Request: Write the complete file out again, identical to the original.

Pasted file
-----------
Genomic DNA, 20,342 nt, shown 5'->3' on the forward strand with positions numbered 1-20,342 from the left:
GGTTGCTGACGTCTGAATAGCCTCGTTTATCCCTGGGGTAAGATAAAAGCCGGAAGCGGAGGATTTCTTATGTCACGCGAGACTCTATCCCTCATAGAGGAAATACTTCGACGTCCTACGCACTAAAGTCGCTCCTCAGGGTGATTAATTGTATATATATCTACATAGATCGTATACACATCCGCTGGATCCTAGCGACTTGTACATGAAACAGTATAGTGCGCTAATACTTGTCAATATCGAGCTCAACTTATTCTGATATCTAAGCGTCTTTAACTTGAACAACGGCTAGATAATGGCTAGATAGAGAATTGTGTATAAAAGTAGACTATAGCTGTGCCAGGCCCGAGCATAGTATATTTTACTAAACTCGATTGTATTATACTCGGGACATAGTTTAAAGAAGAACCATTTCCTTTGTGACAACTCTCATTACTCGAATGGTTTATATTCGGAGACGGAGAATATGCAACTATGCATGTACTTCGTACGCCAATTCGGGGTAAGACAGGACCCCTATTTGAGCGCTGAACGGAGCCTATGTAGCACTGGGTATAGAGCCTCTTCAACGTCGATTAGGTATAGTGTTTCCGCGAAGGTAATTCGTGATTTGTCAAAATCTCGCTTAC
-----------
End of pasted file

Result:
Genomic DNA, 20,342 nt, shown 5'->3' on the forward strand with positions numbered 1-20,342 from the left:
GGTTGCTGACGTCTGAATAGCCTCGTTTATCCCTGGGGTAAGATAAAAGCCGGAAGCGGAGGATTTCTTATGTCACGCGAGACTCTATCCCTCATAGAGGAAATACTTCGACGTCCTACGCACTAAAGTCGCTCCTCAGGGTGATTAATTGTATATATATCTACATAGATCGTATACACATCCGCTGGATCCTAGCGACTTGTACATGAAACAGTATAGTGCGCTAATACTTGTCAATATCGAGCTCAACTTATTCTGATATCTAAGCGTCTTTAACTTGAACAACGGCTAGATAATGGCTAGATAGAGAATTGTGTATAAAAGTAGACTATAGCTGTGCCAGGCCCGAGCATAGTATATTTTACTAAACTCGATTGTATTATACTCGGGACATAGTTTAAAGAAGAACCATTTCCTTTGTGACAACTCTCATTACTCGAATGGTTTATATTCGGAGACGGAGAATATGCAACTATGCATGTACTTCGTACGCCAATTCGGGGTAAGACAGGACCCCTATTTGAGCGCTGAACGGAGCCTATGTAGCACTGGGTATAGAGCCTCTTCAACGTCGATTAGGTATAGTGTTTCCGCGAAGGTAATTCGTGATTTGTCAAAATCTCGCTTAC